Friday, April 29, 2011

Crop Rotation and Classroom Practice

These last couple of weeks on holiday, I've probably spent more time planning and preparing than I have for a long time, and as a result, I'm really excited about getting back into the classroom. It's not that I haven't spent time planning in past holidays - rather that in 2011 I have had more time available to think about my classroom practice and where to take it.

Since 2003, after returning from Japan, I have been (almost non-stop) studying part-time while teaching full-time, and I have say, it has taken its toll. Mostly in lost sleep, but also in lack of mental space and available time. Last year I finished a Postgrad Diploma in Education in e-learning, and was preparing this year to begin my thesis research for my masters, looking at children and adolescents' attitudes to privacy and risk when using social networking websites. 

For one reason or another, this year I decided to break from the study for a year and to be honest, it's been liberating! Now that I'm not studying I wonder how I found the time to do it. I really do enjoy studying, but when the only time in the day available for it is after the kids have gone to bed and the dishes are done, it can take more than it offers to life. Already one term into the year and the study break has breathed new life into my teaching - ironic really, as that was what I was hoping the study would achieve!

I think I was feeding the theory and starving the practice. More ambitious for qualifications than tried and true experience on the ground. No amount of journal articles read and annotated, no amount of APA referencing, will improve classroom practice - unless one is very deliberate about, and has time to reflect on classroom implications of theory and let these change your practice, and all this requires time.

I think there are some parallels in agriculture, especially around the notion of crop-rotation.  I don't know a huge amount about gardening and that kind of thing, but as I understand it, different crops draw different nutrients out of the soil, and if you keep planting the same crop in the same soil, season after season, the soil becomes depleted and the crops weaken or fail. To avoid this, farmers/gardeners will plant different kinds of crop, or leave the soil to rest altogether, to give it a chance to recover.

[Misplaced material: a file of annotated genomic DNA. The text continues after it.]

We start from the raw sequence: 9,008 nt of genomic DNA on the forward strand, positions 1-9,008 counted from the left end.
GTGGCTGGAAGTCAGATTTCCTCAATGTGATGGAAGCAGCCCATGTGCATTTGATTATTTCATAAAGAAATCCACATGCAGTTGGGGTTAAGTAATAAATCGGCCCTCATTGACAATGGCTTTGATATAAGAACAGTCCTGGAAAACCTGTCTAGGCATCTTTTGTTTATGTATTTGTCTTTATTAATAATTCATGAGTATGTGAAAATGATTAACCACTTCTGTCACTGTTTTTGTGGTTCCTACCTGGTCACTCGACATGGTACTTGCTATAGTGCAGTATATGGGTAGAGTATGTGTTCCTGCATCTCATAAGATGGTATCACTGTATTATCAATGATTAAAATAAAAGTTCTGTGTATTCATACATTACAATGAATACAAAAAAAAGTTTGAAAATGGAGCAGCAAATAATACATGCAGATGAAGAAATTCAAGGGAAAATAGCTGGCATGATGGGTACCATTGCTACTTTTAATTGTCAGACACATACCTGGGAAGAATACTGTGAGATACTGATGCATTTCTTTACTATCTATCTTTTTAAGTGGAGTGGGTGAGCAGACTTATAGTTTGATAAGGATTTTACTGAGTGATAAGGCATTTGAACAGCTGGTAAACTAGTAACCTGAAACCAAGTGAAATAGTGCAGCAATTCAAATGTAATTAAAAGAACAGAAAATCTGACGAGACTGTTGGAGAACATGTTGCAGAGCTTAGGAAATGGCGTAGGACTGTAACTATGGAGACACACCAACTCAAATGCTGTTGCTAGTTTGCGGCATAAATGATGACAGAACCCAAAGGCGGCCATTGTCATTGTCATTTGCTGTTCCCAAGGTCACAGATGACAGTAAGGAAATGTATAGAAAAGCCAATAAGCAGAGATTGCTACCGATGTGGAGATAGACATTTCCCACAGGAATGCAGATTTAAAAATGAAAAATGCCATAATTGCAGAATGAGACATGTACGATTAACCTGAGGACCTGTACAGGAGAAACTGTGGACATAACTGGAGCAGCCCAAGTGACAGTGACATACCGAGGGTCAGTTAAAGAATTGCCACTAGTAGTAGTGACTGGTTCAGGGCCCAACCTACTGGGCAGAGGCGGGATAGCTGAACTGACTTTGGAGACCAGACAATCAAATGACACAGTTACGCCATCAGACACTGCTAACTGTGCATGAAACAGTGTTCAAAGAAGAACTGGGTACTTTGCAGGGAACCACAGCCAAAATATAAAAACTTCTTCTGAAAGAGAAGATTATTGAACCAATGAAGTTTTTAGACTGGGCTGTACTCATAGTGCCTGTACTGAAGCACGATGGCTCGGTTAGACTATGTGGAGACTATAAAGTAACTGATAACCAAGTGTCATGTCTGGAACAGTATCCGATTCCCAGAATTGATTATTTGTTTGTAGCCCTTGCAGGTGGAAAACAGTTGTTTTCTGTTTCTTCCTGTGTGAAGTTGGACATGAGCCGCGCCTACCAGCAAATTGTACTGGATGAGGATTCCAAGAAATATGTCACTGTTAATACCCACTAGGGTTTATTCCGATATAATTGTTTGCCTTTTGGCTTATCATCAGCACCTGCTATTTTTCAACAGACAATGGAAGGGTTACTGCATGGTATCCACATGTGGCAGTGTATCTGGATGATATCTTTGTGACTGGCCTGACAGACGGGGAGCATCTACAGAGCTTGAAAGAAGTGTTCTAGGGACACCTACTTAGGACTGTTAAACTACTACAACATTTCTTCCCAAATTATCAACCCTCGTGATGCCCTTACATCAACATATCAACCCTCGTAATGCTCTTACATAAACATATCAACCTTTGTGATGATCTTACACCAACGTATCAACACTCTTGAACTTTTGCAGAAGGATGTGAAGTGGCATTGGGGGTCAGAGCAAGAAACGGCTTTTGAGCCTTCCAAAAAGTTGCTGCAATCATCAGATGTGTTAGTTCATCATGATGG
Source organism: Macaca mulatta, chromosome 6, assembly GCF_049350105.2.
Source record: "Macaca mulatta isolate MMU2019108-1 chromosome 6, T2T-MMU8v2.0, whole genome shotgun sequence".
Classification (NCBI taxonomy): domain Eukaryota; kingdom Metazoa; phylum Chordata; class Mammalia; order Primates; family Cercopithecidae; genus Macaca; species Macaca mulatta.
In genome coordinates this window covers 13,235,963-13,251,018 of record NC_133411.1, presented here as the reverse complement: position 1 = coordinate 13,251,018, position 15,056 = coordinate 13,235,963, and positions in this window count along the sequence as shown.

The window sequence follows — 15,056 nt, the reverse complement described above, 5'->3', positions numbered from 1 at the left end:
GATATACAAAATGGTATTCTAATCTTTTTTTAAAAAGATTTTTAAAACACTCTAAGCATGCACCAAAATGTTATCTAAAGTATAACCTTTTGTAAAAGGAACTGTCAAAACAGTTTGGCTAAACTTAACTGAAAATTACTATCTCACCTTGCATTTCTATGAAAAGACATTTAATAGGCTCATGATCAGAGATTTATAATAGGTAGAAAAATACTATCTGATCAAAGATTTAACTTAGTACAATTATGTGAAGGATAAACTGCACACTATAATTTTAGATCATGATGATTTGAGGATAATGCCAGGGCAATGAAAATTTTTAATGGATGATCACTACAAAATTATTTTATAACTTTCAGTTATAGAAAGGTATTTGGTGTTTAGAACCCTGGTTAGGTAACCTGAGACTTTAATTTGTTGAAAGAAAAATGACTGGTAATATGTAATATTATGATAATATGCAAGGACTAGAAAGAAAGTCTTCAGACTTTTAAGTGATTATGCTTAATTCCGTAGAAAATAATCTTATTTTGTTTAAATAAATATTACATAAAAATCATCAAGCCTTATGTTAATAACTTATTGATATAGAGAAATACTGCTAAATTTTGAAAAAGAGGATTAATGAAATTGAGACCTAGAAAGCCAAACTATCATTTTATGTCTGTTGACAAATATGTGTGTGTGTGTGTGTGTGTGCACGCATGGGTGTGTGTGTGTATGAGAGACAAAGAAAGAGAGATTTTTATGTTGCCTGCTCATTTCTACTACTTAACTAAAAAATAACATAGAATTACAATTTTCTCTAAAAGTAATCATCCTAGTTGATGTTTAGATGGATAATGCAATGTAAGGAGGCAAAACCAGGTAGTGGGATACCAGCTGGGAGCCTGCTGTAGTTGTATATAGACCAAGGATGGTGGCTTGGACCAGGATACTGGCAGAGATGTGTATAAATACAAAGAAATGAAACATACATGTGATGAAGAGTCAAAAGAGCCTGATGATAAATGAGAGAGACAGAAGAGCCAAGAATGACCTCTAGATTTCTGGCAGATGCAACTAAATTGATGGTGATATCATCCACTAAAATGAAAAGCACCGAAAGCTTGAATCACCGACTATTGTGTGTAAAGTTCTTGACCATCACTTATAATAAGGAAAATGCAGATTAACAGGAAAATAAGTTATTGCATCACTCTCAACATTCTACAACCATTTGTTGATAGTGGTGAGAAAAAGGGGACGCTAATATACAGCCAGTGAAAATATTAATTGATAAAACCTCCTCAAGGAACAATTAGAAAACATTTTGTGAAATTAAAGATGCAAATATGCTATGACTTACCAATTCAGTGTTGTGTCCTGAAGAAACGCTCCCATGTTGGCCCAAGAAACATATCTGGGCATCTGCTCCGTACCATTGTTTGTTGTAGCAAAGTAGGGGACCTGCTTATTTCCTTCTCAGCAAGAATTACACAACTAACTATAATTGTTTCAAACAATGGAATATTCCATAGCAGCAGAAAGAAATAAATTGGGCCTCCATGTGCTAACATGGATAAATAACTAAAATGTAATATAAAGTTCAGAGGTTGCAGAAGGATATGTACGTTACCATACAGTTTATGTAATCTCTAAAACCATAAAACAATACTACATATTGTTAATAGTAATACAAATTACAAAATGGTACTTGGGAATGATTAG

That is where I am at right now in my teaching. I've been growing academic crops for a long time, and it's time to give it a rest. Time to have the space to experiment with some of the great ideas that I often hear and read about from others, and see how they work for my learners. Time to reflect on practice, and feed this into future planning; time to provide meaningful feedback and create authentic learning experiences; time to redesign my classroom space and try new things.

I'm excited to be a part of the E-Learning Classroom wiki, a project in transforming classroom practice towards genuine e-learning integration, and reflecting as a community of practice, under the guidance of Jacqui Sharp. This wiki, and others that Jacqui has developed, are so rich in resources and ideas, that it will be the hub of my professional development for the foreseeable future. I strongly encourage anyone to spend some time on these wikis and refer them to other teachers you know who are looking to transform their own practice.

Will I return to study and finish my masters? I'm sure I will, but I want it to be from a firm foundation of practice, and that's what I'm thoroughly enjoying building at the moment!


  1. Great article Craig. What I like most in this is the sense that this year the 30 odd kids in your class are going to benefit most from your activity - and that's what we went into teaching for, isn't it? Maybe your next round of academic study should be full time so you don't have a split focus :). There are a few scholarships out there for this. Keep sharing, I am enjoying your thinking.

  2. Cheers, Dorothy. I have been thinking the same thing myself, about studying full-time. I had a go at a Study Leave grant for this year but unfortunately was unsuccessful. I'll try again! Interestingly, taking the break from study has made me re-think what I want to research - definitely something with a focus on learning, as opposed to just investigating young people's practices. So the break is good for taking step back and developing clarity. Thanks for commenting!

  3. Craig...we are immensely proud of you & your achievements...what a lucky bunch of children you have in your class :) Great article!